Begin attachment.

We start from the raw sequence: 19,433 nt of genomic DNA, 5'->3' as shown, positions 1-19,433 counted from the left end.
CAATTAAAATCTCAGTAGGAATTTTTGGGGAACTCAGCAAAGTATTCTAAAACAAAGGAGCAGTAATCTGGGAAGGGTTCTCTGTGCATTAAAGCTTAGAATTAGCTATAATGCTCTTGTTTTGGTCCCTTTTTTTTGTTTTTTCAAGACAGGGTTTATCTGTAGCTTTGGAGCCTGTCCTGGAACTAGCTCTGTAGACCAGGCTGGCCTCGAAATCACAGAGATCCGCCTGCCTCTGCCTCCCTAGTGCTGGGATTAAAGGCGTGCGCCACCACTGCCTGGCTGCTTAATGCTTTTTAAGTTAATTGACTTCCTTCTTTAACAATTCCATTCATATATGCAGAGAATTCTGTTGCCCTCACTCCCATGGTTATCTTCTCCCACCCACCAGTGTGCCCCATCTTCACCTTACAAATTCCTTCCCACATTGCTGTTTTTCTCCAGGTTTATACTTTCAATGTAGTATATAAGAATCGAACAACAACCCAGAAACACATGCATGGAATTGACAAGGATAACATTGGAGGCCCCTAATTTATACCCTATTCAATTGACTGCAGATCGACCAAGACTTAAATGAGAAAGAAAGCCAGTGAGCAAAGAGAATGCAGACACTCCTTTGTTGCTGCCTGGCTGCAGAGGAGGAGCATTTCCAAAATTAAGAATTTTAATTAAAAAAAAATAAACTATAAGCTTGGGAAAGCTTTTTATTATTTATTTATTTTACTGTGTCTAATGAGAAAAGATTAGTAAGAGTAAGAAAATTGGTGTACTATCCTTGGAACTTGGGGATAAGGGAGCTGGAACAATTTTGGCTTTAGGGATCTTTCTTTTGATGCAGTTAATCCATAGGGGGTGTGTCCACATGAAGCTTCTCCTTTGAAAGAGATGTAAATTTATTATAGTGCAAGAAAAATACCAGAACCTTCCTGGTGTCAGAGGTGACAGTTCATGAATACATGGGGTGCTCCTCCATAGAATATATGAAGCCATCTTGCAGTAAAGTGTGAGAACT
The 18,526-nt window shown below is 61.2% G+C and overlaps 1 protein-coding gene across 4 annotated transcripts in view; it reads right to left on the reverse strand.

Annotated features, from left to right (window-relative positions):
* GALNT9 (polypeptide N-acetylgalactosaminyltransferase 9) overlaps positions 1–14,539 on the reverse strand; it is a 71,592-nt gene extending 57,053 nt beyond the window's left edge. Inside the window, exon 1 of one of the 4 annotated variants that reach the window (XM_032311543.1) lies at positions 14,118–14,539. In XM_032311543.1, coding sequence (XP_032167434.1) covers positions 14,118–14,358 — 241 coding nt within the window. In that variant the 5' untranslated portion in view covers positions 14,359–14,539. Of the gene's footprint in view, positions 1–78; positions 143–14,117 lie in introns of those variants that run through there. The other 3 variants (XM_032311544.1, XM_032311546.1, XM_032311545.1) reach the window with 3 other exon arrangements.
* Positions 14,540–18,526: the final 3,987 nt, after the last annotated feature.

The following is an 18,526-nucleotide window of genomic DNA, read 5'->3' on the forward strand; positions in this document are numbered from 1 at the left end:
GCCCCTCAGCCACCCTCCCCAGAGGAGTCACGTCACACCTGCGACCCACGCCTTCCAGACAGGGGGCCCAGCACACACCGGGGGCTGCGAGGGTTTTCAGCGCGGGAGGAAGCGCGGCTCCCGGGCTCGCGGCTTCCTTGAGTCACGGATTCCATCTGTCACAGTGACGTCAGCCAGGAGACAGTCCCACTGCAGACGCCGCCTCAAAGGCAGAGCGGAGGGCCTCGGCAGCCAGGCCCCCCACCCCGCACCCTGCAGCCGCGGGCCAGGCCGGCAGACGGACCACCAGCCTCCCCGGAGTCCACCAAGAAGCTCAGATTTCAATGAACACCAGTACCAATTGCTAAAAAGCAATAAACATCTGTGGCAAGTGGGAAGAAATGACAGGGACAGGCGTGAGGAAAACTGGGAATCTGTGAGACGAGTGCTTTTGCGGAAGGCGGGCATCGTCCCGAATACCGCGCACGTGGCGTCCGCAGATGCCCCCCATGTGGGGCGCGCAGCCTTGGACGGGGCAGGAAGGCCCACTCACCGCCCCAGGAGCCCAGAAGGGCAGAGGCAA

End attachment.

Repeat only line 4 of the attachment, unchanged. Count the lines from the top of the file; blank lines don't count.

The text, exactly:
Annotated features, from left to right (window-relative positions):